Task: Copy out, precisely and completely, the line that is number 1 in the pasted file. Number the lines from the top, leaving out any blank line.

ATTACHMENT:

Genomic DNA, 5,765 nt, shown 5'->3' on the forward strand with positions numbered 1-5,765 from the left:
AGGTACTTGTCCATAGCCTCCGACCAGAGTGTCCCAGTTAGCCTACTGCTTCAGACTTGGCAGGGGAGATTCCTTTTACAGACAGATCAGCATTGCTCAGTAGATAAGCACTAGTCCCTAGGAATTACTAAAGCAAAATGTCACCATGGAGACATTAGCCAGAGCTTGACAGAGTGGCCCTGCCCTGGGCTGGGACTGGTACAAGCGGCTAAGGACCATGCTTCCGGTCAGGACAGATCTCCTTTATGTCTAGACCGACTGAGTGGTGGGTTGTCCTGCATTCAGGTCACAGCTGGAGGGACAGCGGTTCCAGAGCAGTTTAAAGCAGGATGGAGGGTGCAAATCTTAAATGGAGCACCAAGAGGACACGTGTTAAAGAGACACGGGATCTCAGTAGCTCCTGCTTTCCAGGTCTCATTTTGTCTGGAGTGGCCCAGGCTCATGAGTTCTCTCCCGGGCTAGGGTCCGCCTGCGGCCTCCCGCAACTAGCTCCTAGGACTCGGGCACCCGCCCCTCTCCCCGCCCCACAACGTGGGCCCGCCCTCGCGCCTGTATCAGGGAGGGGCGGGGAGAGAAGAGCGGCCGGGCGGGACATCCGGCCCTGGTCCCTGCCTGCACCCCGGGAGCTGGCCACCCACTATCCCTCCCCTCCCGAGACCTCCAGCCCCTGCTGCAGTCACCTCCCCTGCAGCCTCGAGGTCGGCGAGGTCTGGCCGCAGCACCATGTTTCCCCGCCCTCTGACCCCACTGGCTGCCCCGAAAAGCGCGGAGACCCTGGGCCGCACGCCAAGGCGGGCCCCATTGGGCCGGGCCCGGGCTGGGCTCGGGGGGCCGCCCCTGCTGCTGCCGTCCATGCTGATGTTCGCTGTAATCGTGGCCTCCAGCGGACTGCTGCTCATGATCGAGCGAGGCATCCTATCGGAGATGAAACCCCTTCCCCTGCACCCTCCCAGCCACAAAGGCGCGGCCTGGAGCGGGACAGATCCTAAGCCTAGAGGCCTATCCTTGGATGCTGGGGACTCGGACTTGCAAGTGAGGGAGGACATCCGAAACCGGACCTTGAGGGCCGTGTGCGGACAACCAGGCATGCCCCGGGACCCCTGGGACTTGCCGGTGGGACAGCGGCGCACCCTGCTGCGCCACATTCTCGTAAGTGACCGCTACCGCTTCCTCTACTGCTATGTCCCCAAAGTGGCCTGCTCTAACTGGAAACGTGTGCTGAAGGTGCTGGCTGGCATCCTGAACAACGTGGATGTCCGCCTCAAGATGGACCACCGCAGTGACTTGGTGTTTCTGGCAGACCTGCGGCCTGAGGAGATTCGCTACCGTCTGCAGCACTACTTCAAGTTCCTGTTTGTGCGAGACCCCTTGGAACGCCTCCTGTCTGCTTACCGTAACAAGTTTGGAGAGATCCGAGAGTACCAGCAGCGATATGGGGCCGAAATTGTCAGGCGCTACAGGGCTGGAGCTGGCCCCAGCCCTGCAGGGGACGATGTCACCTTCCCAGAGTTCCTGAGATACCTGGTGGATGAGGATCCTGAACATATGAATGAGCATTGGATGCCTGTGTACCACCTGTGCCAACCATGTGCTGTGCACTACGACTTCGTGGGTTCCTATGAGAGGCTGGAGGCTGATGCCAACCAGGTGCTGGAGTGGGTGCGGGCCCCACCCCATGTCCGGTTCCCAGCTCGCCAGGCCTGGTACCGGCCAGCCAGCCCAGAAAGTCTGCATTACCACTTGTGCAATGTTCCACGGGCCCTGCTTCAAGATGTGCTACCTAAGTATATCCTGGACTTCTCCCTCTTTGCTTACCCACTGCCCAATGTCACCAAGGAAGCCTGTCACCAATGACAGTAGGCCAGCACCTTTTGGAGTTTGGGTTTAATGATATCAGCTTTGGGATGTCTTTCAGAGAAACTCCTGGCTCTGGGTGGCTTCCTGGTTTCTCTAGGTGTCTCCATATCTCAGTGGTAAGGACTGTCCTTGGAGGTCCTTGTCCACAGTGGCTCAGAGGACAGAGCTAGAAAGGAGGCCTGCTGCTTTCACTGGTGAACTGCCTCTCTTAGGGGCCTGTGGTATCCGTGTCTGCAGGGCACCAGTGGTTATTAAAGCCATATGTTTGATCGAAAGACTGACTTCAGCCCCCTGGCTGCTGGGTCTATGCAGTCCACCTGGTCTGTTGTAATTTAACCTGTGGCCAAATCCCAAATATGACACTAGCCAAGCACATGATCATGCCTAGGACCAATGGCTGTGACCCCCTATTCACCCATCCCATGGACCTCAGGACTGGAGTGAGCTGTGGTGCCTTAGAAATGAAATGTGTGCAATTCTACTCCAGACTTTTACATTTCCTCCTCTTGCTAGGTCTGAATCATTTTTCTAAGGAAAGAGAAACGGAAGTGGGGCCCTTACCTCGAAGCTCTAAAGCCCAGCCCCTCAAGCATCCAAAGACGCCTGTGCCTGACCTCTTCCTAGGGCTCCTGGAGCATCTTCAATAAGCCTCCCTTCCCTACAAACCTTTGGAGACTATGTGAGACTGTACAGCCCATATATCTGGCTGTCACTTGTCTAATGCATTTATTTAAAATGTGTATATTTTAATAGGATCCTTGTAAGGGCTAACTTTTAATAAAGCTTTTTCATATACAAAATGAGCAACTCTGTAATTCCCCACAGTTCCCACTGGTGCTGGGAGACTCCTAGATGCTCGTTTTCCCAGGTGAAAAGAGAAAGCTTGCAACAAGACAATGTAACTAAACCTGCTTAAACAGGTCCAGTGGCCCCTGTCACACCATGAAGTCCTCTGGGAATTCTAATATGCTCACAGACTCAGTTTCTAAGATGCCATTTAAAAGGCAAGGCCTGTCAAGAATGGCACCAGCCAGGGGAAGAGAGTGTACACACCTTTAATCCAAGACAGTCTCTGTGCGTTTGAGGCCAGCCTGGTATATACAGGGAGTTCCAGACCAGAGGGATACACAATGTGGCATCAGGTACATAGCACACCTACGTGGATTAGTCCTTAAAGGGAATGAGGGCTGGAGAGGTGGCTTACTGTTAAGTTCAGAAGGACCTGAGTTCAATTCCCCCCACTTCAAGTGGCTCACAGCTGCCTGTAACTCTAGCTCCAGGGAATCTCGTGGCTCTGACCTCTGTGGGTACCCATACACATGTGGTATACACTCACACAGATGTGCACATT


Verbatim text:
Genomic DNA, 5,765 nt, shown 5'->3' on the forward strand with positions numbered 1-5,765 from the left: